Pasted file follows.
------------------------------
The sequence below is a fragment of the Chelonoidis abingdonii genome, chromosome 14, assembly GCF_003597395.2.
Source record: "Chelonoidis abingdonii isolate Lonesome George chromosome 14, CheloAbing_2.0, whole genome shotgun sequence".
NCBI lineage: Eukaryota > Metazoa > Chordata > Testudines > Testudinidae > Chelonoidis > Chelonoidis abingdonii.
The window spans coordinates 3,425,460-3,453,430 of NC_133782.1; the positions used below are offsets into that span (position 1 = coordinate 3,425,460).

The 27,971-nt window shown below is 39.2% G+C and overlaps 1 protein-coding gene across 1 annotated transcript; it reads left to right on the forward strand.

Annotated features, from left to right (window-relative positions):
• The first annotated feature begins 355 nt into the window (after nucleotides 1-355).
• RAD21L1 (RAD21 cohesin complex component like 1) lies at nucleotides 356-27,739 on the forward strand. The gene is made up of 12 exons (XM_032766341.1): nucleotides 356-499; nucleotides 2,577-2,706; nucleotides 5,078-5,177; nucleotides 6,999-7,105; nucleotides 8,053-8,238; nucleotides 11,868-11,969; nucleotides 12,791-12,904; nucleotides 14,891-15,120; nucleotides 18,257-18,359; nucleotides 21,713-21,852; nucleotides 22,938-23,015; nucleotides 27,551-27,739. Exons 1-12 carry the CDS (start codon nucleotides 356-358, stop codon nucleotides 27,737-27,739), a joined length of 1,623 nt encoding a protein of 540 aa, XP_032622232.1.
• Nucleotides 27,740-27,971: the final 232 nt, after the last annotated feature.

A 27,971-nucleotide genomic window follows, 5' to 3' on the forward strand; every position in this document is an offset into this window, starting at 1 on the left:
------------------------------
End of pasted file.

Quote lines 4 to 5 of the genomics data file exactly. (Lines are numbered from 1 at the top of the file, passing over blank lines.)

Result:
The window spans coordinates 3,425,460-3,453,430 of NC_133782.1; the positions used below are offsets into that span (position 1 = coordinate 3,425,460).

The 27,971-nt window shown below is 39.2% G+C and overlaps 1 protein-coding gene across 1 annotated transcript; it reads left to right on the forward strand.